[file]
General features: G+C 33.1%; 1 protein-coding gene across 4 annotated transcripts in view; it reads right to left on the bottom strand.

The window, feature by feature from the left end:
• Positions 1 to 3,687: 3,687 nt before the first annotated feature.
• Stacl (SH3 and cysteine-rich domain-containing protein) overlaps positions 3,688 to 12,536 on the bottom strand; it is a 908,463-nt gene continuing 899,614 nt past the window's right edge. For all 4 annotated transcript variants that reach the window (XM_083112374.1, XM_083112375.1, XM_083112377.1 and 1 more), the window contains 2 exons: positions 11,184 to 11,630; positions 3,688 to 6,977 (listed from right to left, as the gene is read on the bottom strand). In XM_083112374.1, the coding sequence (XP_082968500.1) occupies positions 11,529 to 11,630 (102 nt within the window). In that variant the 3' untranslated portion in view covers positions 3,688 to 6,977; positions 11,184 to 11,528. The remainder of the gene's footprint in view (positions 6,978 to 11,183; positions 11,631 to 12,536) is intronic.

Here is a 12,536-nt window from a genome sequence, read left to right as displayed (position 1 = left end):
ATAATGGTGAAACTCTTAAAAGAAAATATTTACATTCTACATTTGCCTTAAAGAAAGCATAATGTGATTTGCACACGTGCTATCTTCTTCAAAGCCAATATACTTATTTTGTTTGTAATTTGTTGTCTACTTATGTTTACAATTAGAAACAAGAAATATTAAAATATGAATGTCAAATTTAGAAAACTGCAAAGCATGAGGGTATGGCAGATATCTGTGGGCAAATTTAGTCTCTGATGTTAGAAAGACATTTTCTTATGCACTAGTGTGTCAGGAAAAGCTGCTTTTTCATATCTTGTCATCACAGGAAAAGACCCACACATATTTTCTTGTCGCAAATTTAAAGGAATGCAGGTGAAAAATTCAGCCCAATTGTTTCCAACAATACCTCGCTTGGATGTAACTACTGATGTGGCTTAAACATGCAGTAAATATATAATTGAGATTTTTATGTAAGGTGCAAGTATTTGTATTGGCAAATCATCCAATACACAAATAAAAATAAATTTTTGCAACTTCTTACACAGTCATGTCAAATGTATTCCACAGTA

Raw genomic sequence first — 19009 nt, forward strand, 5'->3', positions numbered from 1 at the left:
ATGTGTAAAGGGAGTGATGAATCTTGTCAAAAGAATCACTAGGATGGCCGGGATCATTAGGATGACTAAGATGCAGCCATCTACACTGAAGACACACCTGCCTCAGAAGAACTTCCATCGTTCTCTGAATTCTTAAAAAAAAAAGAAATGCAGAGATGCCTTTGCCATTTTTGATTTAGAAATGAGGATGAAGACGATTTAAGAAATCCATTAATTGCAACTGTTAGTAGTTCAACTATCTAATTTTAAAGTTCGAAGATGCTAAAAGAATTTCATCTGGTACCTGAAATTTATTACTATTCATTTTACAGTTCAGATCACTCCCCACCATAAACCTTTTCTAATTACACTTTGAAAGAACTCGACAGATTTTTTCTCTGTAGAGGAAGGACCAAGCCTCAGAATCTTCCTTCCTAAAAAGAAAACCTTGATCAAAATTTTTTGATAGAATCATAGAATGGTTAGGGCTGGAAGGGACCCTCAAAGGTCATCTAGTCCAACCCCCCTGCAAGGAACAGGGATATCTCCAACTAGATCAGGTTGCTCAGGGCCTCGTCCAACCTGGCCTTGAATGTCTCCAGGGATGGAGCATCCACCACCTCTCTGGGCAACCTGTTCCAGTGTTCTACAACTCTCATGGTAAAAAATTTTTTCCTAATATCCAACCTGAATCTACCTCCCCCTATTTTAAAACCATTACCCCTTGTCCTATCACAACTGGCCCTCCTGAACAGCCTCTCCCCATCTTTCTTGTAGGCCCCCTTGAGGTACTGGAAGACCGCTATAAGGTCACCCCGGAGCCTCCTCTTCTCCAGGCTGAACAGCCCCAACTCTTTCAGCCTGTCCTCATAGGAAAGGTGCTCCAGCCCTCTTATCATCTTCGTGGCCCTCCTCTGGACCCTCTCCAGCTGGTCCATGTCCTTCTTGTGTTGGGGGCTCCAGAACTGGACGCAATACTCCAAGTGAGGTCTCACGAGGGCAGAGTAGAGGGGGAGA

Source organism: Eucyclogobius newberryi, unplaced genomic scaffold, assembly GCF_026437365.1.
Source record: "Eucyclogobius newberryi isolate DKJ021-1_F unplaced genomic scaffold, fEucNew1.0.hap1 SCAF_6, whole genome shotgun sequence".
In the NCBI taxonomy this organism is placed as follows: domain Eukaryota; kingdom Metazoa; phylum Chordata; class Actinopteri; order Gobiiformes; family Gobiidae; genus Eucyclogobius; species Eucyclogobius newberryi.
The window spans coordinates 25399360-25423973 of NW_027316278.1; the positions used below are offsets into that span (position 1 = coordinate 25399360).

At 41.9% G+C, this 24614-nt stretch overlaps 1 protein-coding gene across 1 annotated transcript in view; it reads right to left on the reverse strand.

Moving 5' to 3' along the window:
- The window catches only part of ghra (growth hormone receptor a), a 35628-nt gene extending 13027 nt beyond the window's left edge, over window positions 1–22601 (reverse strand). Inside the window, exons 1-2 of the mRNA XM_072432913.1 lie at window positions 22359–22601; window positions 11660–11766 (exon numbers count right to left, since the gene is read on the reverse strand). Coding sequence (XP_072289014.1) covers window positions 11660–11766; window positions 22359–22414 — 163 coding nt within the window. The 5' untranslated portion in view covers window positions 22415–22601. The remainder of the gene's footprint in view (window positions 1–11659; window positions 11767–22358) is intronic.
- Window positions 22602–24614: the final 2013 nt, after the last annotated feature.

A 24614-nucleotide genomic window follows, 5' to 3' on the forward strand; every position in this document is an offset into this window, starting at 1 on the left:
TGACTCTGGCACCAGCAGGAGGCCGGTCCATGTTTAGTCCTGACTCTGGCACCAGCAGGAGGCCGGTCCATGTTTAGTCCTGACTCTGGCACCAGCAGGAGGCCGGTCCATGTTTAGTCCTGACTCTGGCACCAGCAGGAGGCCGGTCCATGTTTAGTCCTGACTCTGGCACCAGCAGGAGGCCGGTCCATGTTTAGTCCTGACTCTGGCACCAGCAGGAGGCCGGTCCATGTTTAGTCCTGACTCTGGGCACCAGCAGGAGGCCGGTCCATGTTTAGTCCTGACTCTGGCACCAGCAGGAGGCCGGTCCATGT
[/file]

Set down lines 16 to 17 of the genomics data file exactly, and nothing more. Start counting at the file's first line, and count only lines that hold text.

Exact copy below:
- Window positions 22602–24614: the final 2013 nt, after the last annotated feature.

A 24614-nucleotide genomic window follows, 5' to 3' on the forward strand; every position in this document is an offset into this window, starting at 1 on the left: